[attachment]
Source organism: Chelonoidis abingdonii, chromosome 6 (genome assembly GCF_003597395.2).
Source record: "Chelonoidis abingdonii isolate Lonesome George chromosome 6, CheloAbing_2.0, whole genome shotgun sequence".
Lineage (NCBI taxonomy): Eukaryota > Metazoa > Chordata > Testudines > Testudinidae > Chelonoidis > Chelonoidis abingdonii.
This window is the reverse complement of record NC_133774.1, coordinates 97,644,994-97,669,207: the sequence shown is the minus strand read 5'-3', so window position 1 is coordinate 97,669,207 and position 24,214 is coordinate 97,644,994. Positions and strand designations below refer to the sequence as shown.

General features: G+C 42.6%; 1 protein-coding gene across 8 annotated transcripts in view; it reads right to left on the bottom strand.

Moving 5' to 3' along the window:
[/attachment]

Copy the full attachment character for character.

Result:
Source organism: Chelonoidis abingdonii, chromosome 6 (genome assembly GCF_003597395.2).
Source record: "Chelonoidis abingdonii isolate Lonesome George chromosome 6, CheloAbing_2.0, whole genome shotgun sequence".
Lineage (NCBI taxonomy): Eukaryota > Metazoa > Chordata > Testudines > Testudinidae > Chelonoidis > Chelonoidis abingdonii.
This window is the reverse complement of record NC_133774.1, coordinates 97,644,994-97,669,207: the sequence shown is the minus strand read 5'-3', so window position 1 is coordinate 97,669,207 and position 24,214 is coordinate 97,644,994. Positions and strand designations below refer to the sequence as shown.

General features: G+C 42.6%; 1 protein-coding gene across 8 annotated transcripts in view; it reads right to left on the bottom strand.

Moving 5' to 3' along the window: